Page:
When you have the largest land mass on Earth, you’re an all-too-likely target.
This morning, Russia was hit once again by a space object, as a bolide exploded over Chelyabinsk, just east of the Ural Mountains, in western Siberia. Eastern Siberia is the site of the largest known strike in modern times, a little over a century ago. It hit in Tunguska in 1908, an air burst with the force of a nuclear weapon, leveling trees for miles around but fortunately injuring or killing few in the sparsely populated region. Had it instead hit in today’s (or even that day’s) New York City, the blast would have killed and injured millions.
And much larger events are possible. To the degree that such a thing can exist, there is now a scientific consensus that the dinosaurs (who didn’t have a space program) were wiped out by a large strike in the Yucatan sixty-five million years ago, clearing the way for placental mammals, who did eventually develop a space program.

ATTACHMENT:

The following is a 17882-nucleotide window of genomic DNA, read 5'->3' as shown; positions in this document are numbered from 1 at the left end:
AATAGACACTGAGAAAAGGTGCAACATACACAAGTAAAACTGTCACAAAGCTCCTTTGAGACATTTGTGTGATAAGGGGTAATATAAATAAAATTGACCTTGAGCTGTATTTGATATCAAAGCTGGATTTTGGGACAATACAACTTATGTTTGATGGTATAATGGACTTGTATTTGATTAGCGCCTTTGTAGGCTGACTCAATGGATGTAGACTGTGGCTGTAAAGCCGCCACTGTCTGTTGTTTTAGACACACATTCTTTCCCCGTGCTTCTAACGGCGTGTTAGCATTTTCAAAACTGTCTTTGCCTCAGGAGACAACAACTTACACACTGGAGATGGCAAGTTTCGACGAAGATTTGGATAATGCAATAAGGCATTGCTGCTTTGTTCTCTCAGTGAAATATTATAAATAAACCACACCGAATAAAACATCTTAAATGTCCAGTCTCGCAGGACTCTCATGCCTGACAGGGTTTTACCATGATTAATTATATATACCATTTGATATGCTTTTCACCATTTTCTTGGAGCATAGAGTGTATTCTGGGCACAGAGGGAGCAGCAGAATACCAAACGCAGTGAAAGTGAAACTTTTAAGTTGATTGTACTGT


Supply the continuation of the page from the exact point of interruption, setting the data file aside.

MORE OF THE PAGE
Fortunately, today’s event was much smaller — an explosion high in the atmosphere as entry heating first melted and then boiled the ice inside the frozen rock from deep space, turning it to steam, which blasted the extraterrestrial intruder to pieces. But it happened in a populated area, and the shock wave shattered windows in buildings, injuring over a thousand people at last report. It’s interesting to note in observing the extraordinary video coming from Russia (partially a consequence of so many drivers having dashcams to protect against rampant police corruption) how accurate the special-effects folks in Hollywood have been.